Editor’s note: The following content was published in the AAOS Now Special Edition and distributed in June 2020. The content was originally scheduled for the AAOS Now Daily Edition, which publishes each year onsite at the AAOS Annual Meeting but this year’s meeting in March was canceled due to COVID-19. Despite the cancellation, members can access virtual content from the Annual Meeting by visiting the Academy’s Annual Meeting Virtual Experience webpage.
A study assessed the use of a simulated training technique for arthroscopic partial meniscectomy for orthopaedic residents and found that it improved simulated proficiency. This successfully transferred to a real clinical scenario with a high model transfer ratio. Gerardo Ledermann, MD, from Santiago, Chile, author of the data that were presented as part of the Annual Meeting Virtual Experience, said that after simulated training, residents were “able to transfer this skill to a real operating room (OR) scenario with excellent clinical results.”
“I was encouraged to develop this study because, during my residency program, the only way we could develop surgical skills was in the real OR with patients,” said Dr. Ledermann. “Although this method is effective, in my opinion, it does not allow residents to really master each technical skill. The original idea was to demonstrate that simulated training is useful for learning and transferring skills to the OR, in order to incorporate a formal training program in residents’ education.”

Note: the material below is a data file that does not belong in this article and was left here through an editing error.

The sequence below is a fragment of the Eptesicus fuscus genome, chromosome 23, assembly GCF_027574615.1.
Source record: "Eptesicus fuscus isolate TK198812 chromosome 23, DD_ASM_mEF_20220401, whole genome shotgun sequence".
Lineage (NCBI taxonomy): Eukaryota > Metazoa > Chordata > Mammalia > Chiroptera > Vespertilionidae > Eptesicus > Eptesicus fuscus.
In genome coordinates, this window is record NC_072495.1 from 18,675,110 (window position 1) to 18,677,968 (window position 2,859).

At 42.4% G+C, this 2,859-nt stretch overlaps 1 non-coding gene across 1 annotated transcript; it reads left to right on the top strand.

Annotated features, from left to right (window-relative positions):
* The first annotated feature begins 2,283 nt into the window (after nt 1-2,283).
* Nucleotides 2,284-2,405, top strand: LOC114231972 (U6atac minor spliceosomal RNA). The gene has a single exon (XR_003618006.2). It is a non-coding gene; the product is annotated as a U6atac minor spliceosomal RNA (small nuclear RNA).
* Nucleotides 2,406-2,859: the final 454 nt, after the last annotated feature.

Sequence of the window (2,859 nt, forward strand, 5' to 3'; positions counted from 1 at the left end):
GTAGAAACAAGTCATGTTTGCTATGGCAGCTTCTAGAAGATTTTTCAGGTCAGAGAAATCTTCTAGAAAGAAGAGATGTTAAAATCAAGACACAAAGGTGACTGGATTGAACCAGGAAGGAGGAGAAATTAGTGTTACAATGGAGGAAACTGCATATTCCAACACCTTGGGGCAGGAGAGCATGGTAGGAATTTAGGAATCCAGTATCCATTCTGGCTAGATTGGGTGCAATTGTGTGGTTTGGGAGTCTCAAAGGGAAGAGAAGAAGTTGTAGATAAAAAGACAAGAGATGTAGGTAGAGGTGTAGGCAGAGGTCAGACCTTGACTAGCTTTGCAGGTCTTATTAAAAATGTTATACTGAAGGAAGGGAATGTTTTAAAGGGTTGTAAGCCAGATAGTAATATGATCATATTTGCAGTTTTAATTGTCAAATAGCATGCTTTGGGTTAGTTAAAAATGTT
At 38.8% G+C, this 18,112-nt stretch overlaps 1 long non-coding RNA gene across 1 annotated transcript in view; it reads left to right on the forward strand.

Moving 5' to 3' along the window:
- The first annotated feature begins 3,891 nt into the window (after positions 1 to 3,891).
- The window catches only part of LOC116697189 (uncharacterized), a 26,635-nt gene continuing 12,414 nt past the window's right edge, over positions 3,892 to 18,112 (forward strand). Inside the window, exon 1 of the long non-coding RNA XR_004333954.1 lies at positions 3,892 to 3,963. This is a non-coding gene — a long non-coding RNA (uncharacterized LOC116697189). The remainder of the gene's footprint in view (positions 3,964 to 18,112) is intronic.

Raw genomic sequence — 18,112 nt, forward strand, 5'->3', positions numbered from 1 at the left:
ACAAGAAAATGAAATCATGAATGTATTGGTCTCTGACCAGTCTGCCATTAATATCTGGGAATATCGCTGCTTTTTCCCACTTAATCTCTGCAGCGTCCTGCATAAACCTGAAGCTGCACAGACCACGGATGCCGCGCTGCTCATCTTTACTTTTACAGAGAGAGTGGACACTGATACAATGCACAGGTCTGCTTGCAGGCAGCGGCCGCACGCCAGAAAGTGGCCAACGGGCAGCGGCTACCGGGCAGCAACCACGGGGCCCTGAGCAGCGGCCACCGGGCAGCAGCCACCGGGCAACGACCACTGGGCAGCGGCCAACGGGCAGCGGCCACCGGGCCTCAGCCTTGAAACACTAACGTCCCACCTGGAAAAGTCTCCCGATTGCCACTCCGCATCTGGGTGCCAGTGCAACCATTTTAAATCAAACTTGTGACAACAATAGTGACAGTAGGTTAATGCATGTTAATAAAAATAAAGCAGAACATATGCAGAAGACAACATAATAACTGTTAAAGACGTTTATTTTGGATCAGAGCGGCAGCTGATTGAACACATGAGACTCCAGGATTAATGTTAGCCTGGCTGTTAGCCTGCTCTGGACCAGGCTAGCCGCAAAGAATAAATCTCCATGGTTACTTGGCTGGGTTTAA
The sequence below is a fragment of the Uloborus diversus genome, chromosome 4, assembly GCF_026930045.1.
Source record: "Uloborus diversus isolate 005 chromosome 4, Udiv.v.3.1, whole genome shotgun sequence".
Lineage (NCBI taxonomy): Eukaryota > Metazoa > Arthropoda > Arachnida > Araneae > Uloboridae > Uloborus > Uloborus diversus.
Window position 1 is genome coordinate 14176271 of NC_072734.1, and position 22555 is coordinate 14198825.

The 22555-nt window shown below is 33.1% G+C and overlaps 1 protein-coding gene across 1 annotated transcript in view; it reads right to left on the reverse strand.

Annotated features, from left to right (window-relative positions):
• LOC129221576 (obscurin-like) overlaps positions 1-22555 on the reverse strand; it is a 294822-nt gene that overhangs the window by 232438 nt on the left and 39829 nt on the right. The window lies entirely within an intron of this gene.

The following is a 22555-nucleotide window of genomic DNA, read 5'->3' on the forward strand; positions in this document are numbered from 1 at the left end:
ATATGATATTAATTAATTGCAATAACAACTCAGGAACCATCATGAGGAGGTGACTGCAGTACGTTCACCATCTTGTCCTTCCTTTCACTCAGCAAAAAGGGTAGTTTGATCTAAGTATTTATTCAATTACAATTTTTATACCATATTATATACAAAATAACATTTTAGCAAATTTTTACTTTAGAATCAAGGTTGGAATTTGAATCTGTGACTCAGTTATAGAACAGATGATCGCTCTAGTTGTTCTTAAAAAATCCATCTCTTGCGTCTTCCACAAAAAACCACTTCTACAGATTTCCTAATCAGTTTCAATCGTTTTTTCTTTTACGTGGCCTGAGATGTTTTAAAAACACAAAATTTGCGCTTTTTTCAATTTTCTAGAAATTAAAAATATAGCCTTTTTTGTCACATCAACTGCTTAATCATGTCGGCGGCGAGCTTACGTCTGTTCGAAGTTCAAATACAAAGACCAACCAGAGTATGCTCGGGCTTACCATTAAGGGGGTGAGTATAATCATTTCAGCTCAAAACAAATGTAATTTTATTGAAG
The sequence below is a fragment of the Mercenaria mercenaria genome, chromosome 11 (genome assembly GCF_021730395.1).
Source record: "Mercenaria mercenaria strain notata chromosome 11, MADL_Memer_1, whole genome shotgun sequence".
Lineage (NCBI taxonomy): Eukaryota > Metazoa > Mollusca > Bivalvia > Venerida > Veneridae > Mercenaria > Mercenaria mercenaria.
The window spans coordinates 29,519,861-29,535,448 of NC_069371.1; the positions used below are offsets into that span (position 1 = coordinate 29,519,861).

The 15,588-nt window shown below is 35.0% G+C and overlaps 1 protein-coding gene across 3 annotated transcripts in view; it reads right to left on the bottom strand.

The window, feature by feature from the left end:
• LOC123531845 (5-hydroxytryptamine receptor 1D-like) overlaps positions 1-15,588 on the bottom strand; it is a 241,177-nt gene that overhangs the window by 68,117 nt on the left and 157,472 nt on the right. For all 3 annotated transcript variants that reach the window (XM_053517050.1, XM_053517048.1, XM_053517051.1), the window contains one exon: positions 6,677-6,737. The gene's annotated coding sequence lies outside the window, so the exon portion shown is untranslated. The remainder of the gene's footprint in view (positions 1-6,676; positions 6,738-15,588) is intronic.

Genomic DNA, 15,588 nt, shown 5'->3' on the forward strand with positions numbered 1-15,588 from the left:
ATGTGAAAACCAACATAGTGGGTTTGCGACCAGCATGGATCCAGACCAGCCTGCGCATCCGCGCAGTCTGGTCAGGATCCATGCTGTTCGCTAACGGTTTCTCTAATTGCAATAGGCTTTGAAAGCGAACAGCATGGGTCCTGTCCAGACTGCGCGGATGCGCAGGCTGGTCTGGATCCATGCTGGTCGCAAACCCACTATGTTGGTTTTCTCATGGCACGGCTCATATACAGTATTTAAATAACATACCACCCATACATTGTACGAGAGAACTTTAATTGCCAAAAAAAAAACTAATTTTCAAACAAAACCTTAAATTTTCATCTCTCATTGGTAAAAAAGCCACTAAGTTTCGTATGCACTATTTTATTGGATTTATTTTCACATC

The researchers designed an arthro-scopic partial meniscectomy training module and sought to determine its ability to teach residents skills they could transfer to real patients. A total of 11 junior orthopaedic residents (first and second year of training) and three expert knee surgeons were involved in the study.
A knee surgical simulator was used for all simulated stages. Trainees had two baseline evaluations upon completing partial midbody medial meniscectomies: one on the simulator and one on a real patient. Researchers used the previously validated Arthroscopic Surgical Skill Evaluation Tool (ASSET) to evaluate their performance.
After baseline, the trainees completed a 10-session training program and had a final evaluation of proficiency on the simulator. Trainees were measured with ASSET after a partial midbody medial meniscectomy on a real patient. The expert knee surgeons also were tested once on the simulator and once on real patients.
All trainees improved significantly from a median baseline ASSET of 10 points to a median final ASSET of 39 points (P < 0.01) on the simulator. On real patients, scores improved from 14 points at baseline to 36 points at final score (P < 0.01).
In addition, Dr. Ledermann noted, “After six months of no training or exposure to arthroscopic procedures, residents were able to maintain their skills as good as the last session of simulated training.”
Trainees’ final simulator scores did not differ from experts’ scores on the simulator (P < 0.01); however, trainees’ mean final score on real patients was lower than their mean final simulator score (36 versus 39 points respectively, P = 0.01), which resulted in a 92 percent transfer ratio for the model.
“This study is what we believe to be the first step into demonstrating that other types of simulated training are useful for transferring skills to the OR. We are now working on a new project in which we are replicating this study for osteotomies in the forefoot, with promising results,” Dr. Ledermann told AAOS Now.
The study is limited by its small patient population. In addition, Dr. Ledermann said, “Because every resident rotates in different specialties, it is very difficult to prohibit the exposure of arthroscopic surgery for those who are rotating in specialties such as shoulder and knee at the time of the study; therefore, at the beginning of the training sessions, the exposure of each resident was different.”
Dr. Ledermann’s coauthors of Poster 1008, “Can Orthopaedic Residents Transfer Knee Arthroscopic Abilities from the Simulator to the Operating Room? A Prospective Study,” are Pablo Besa, Andrés Rodrigo, and Sebastian Irarrazaval.
Kerri Fitzgerald is the managing editor of AAOS Now. She can be reached at firstname.lastname@example.org.